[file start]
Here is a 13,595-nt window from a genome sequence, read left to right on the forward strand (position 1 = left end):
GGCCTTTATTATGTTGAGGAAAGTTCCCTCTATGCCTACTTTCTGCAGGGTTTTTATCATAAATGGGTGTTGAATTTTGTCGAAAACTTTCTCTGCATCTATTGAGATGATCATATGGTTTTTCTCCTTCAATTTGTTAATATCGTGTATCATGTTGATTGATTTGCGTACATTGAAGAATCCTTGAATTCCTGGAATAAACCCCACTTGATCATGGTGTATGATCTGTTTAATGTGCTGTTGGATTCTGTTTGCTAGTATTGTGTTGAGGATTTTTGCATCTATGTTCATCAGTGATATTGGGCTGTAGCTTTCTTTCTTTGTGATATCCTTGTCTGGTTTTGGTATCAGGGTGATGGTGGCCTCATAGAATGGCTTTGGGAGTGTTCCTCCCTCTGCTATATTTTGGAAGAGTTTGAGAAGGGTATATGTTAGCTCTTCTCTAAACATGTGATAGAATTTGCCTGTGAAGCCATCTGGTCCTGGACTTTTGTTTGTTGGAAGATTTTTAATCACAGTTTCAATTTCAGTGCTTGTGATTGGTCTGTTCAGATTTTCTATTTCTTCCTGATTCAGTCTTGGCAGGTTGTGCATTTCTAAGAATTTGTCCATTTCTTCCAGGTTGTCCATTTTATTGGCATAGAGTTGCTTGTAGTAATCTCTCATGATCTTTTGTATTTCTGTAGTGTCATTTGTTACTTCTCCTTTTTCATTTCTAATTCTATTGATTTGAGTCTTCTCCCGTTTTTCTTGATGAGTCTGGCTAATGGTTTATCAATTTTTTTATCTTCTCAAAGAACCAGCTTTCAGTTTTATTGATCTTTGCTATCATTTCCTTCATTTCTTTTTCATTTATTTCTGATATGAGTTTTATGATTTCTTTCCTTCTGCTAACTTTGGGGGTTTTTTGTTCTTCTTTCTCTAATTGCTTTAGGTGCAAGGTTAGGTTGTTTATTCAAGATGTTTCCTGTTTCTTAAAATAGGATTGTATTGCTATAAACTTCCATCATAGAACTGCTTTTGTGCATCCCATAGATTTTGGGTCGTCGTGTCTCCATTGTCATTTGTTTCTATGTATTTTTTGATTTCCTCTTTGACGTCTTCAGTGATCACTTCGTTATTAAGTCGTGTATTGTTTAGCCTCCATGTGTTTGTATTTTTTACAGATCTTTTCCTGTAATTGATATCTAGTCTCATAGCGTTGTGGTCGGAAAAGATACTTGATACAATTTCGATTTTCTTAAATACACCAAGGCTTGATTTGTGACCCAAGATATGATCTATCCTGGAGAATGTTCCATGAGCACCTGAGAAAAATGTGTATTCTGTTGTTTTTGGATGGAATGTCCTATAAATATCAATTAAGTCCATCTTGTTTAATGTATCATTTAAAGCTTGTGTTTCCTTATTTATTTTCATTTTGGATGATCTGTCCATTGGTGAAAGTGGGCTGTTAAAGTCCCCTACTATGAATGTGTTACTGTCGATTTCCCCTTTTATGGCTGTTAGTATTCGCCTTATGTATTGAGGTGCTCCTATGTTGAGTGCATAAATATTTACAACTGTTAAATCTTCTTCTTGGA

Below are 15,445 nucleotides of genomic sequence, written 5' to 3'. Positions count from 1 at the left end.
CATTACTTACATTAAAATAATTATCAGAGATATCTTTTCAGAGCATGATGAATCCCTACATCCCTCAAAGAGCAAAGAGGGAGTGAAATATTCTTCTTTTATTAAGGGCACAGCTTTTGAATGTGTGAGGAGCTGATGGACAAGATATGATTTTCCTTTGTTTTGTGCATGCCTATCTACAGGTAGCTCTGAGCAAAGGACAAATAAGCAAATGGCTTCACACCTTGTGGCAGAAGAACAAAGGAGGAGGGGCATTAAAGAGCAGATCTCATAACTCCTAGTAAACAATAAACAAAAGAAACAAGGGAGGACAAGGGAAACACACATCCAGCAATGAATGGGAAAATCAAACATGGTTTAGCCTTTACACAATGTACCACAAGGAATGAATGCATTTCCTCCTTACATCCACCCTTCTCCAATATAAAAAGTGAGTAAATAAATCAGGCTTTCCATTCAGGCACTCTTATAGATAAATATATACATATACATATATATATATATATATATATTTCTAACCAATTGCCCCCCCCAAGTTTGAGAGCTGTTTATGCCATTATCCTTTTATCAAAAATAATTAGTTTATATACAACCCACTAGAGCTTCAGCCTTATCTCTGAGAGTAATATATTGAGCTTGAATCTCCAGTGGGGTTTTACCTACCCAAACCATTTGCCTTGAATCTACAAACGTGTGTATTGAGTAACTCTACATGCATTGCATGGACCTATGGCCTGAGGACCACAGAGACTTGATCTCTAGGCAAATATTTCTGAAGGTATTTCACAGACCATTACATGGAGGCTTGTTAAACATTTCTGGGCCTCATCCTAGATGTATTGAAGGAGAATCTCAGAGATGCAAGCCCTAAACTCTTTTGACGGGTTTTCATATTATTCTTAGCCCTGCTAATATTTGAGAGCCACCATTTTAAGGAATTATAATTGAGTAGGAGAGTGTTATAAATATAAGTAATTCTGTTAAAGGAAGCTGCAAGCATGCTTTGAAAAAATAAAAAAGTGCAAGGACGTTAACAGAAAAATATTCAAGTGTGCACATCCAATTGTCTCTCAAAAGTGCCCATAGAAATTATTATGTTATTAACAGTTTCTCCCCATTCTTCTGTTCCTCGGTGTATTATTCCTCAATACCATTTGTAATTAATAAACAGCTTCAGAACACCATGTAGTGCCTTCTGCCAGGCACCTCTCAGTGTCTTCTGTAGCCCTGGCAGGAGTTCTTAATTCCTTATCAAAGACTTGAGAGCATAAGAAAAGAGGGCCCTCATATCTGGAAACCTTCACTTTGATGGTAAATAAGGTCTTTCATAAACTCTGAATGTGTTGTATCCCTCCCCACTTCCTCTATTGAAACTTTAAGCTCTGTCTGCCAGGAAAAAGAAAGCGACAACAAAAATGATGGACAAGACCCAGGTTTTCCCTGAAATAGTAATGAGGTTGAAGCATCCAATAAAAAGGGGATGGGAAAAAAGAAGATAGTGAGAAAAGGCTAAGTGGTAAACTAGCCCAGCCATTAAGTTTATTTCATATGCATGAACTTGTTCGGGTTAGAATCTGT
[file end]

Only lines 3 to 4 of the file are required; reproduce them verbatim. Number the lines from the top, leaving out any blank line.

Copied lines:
Below are 15,445 nucleotides of genomic sequence, written 5' to 3'. Positions count from 1 at the left end.
CATTACTTACATTAAAATAATTATCAGAGATATCTTTTCAGAGCATGATGAATCCCTACATCCCTCAAAGAGCAAAGAGGGAGTGAAATATTCTTCTTTTATTAAGGGCACAGCTTTTGAATGTGTGAGGAGCTGATGGACAAGATATGATTTTCCTTTGTTTTGTGCATGCCTATCTACAGGTAGCTCTGAGCAAAGGACAAATAAGCAAATGGCTTCACACCTTGTGGCAGAAGAACAAAGGAGGAGGGGCATTAAAGAGCAGATCTCATAACTCCTAGTAAACAATAAACAAAAGAAACAAGGGAGGACAAGGGAAACACACATCCAGCAATGAATGGGAAAATCAAACATGGTTTAGCCTTTACACAATGTACCACAAGGAATGAATGCATTTCCTCCTTACATCCACCCTTCTCCAATATAAAAAGTGAGTAAATAAATCAGGCTTTCCATTCAGGCACTCTTATAGATAAATATATACATATACATATATATATATATATATATATTTCTAACCAATTGCCCCCCCCAAGTTTGAGAGCTGTTTATGCCATTATCCTTTTATCAAAAATAATTAGTTTATATACAACCCACTAGAGCTTCAGCCTTATCTCTGAGAGTAATATATTGAGCTTGAATCTCCAGTGGGGTTTTACCTACCCAAACCATTTGCCTTGAATCTACAAACGTGTGTATTGAGTAACTCTACATGCATTGCATGGACCTATGGCCTGAGGACCACAGAGACTTGATCTCTAGGCAAATATTTCTGAAGGTATTTCACAGACCATTACATGGAGGCTTGTTAAACATTTCTGGGCCTCATCCTAGATGTATTGAAGGAGAATCTCAGAGATGCAAGCCCTAAACTCTTTTGACGGGTTTTCATATTATTCTTAGCCCTGCTAATATTTGAGAGCCACCATTTTAAGGAATTATAATTGAGTAGGAGAGTGTTATAAATATAAGTAATTCTGTTAAAGGAAGCTGCAAGCATGCTTTGAAAAAATAAAAAAGTGCAAGGACGTTAACAGAAAAATATTCAAGTGTGCACATCCAATTGTCTCTCAAAAGTGCCCATAGAAATTATTATGTTATTAACAGTTTCTCCCCATTCTTCTGTTCCTCGGTGTATTATTCCTCAATACCATTTGTAATTAATAAACAGCTTCAGAACACCATGTAGTGCCTTCTGCCAGGCACCTCTCAGTGTCTTCTGTAGCCCTGGCAGGAGTTCTTAATTCCTTATCAAAGACTTGAGAGCATAAGAAAAGAGGGCCCTCATATCTGGAAACCTTCACTTTGATGGTAAATAAGGTCTTTCATAAACTCTGAATGTGTTGTATCCCTCCCCACTTCCTCTATTGAAACTTTAAGCTCTGTCTGCCAGGAAAAAGAAAGCGACAACAAAAATGATGGACAAGACCCAGGTTTTCCCTGAAATAGTAATGAGGTTGAAGCATCCAATAAAAAGGGGATGGGAAAAAAGAAGATAGTGAGAAAAGGCTAAGTGGTAAACTAGCCCAGCCATTAAGTTTATTTCATATGCATGAACTTGTTCGGGTTAGAATCTGT